Fungal acne is the scourge of many people, and sometimes it can be difficult to tell whether or not you have fungal acne. However, there are a few things that you can do to make sure that you don’t have fungal acne.
If you’ve been wondering if you have an allergy to something, try keeping a food journal. Just like with any allergy, it’s good to know what foods you have trouble digesting so that you can avoid them. If your symptoms improve after cutting out some foods, you may want to consider eliminating more foods from your diet.
Having eczema is one of the most common reasons that people get eczema and allergies. Eczema is an autoimmune disease in which the immune system mistakenly attacks the skin. This causes the body to produce antibodies against the skin cells, which leads to inflammation and other symptoms.
Eczema can be very itchy and uncomfortable, but there are ways to treat it without medication.
Fungal acne is not uncommon in my practice and it can be very stubborn. It is a lot easier to treat than eczema, but sometimes requires a bit of detective work to figure out the cause.
The symptoms are easy to spot. They tend to look like acne, but are usually redder in color and do not respond well or at all to acne medications and treatments. There is usually some itching involved, but not always. Often there are small pustules that look like whiteheads that can be itchy or painful and feel like they have a hard head when you touch them (there is no whitehead, just a hard bump). This can be confused with acne, but often acne will also be present on other areas of the face. The skin on the chin and the jaw area may also have a fine flaking or peeling, giving it a dry appearance. There may also be an occasional blackhead present as well as tiny red bumps similar to papules or cysts that are not pus-filled which may or may not be itchy.
Fungal acne is most common on the face, neck, chest and back and can be found alone or along with eczema (and sometimes psoriasis) in these areas as
Fungal acne is a very real problem that many people are struggling with. It is not acne, nor is it a fungal infection. Just to be clear, fungal acne is a misnomer.
Fungal acne is actually an allergy to a specific fungus. The scientific term for this type of allergic reaction is Pityrosporum folliculitis or Malassezia folliculitis. The fungus in question is called Malassezia globosa (or M. furfur). The specific form of the fungus that causes fungal acne is called Pityrosporum ovale.
Pityrosporum folliculitis can be treated topically and with oral anti-fungals but it does require an anti-fungal and not just a topical antibiotic like benzoyl peroxide, which will only make it worse.
What is Fungal Acne?
Fungal acne is a non-medical term for folliculitis caused by Malassezia, which is a form of yeast. Fungi are very different in nature to bacteria and viruses, so are treated differently.
Who is affected?
Fungal acne can affect anyone, but it seems to be most common in people with oily skin or who sweat more than usual. It also appears to be more common in countries with hot and humid climates.
What does it look like?
The appearance of fungal acne can vary greatly from person to person, but the most common symptoms include:
scaling on the skin (resembling psoriasis)
pimple-like bumps (resembling acne)
redness and itchiness around the spots
How do I know if I have fungal acne?
If you suspect you may have fungal acne, please see a doctor as soon as possible. Fungal infections are treated very differently to bacterial infections and an incorrect diagnosis could delay getting your skin healthy again. If a doctor diagnoses you with fungal acne they should prescribe an anti-fungal cream or oral medication.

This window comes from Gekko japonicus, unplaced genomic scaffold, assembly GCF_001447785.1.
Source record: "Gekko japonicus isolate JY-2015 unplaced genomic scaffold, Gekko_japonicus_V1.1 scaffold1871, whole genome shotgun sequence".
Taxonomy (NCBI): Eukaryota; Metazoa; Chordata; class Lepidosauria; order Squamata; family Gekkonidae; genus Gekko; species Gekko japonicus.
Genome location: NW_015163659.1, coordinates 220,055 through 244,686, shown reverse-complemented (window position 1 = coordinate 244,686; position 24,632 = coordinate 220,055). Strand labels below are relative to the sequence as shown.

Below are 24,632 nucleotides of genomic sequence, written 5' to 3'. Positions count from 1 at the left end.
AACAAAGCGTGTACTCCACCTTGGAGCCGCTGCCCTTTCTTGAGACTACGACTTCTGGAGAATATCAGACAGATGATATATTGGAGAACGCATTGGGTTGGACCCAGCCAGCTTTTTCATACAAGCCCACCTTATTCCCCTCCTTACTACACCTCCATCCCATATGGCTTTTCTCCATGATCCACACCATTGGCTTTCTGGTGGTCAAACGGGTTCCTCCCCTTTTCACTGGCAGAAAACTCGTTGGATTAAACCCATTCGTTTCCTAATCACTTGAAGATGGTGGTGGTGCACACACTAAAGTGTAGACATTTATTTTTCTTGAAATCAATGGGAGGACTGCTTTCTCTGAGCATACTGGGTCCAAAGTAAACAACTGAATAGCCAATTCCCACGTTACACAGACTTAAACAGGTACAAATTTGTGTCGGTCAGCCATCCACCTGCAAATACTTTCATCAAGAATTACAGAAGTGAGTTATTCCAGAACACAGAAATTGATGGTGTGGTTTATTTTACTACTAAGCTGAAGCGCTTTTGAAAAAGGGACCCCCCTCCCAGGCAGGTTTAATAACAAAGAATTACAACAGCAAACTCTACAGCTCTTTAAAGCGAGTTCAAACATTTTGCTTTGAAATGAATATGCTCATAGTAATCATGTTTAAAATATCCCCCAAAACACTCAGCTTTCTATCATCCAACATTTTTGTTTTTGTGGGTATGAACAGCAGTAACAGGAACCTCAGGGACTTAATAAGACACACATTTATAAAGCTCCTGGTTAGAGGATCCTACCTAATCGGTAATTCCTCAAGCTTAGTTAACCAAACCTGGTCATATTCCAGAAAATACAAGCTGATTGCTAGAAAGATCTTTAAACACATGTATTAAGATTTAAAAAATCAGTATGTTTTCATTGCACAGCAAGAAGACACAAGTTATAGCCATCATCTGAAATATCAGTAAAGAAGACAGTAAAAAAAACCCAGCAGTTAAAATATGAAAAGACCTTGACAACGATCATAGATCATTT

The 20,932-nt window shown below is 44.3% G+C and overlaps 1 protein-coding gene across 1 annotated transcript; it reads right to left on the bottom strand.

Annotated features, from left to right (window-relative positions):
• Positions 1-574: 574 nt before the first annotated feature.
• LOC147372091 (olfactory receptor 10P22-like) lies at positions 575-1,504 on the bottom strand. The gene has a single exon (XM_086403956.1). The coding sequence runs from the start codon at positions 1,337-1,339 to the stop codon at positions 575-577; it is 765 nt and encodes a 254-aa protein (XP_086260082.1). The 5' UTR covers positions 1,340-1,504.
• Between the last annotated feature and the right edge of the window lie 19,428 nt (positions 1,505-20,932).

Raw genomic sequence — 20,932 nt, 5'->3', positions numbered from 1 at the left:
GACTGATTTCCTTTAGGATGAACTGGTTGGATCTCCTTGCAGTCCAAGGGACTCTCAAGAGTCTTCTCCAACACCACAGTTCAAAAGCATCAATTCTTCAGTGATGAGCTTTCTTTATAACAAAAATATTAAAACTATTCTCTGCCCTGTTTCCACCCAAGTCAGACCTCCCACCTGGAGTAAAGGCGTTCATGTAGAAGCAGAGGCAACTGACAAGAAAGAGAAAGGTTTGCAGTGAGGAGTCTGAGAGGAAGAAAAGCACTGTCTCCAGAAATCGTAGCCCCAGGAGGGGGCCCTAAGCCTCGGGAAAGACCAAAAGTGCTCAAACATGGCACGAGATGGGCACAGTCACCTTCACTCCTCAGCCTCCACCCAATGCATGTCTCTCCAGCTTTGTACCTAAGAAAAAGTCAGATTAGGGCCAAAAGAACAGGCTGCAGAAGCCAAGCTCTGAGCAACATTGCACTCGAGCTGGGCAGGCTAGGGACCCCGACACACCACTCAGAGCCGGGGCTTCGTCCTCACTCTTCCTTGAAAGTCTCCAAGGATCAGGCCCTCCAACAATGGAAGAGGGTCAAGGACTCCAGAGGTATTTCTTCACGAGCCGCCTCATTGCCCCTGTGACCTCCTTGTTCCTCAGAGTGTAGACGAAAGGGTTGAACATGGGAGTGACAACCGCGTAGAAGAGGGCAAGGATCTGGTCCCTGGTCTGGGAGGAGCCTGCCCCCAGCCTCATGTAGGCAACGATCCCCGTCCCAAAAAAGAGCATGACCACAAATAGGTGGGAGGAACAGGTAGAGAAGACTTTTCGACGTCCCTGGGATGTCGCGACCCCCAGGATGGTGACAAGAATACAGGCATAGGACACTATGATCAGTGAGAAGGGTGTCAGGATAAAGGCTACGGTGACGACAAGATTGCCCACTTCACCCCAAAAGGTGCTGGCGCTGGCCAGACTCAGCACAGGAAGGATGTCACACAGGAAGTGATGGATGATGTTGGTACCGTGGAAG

What is Fungal Acne?
A yeast-like fungus called Malassezia is the cause of fungal acne. This fungus lives on everyone’s skin, and while it doesn’t usually cause any problems, sometimes it can get out of control.
A very simplified explanation is that the Malassezia can break down your sebum into fatty acids, which in turn irritate the skin. There are many types of Malassezia, and each breaks down sebum in different ways to a different degree, so there are different degrees of this reaction depending on the type of Malassezia you have.
Another reason why fungal acne may be more common than previously thought is that people will have a reaction to one or two types of Malassezia but not others. For example, you might have one type that causes you problems but not another type. You won’t get fungal acne from this other type because it doesn’t cause you any problems.
The reason for the confusion is that fungal acne has been misidentified as a type of bacterial infection. The culprit is actually a yeast-like fungus called Pityrosporum (Malassezia) which like most fungi is microscopic. It can only be seen under a microscope.
Fungal Acne is often misdiagnosed as bacterial folliculitis because it may look very similar and symptoms can include redness, bumps, itching, flaking and in severe cases, scarring.
Like bacteria the fungus will have the opportunity to spread to other areas of the body, but unlike bacteria it will not die off when you take antibiotics or use topical antibacterial products. In fact using these types of medications are likely to make things worse since they destroy much of your skin’s natural defenses making it easier for the fungus to thrive and spread.
The other day I popped into Sephora and picked up a new foundation – I had been using the same one for years and figured it was time to try something different. It was a liquid mineral foundation that I was excited to try out. The next morning, I woke up with a few pimples on my face – nothing too crazy, but definitely unusual for me.
I’m not sure if the foundation caused this reaction or if it was just a coincidence, but it did make me wonder – can makeup cause breakouts?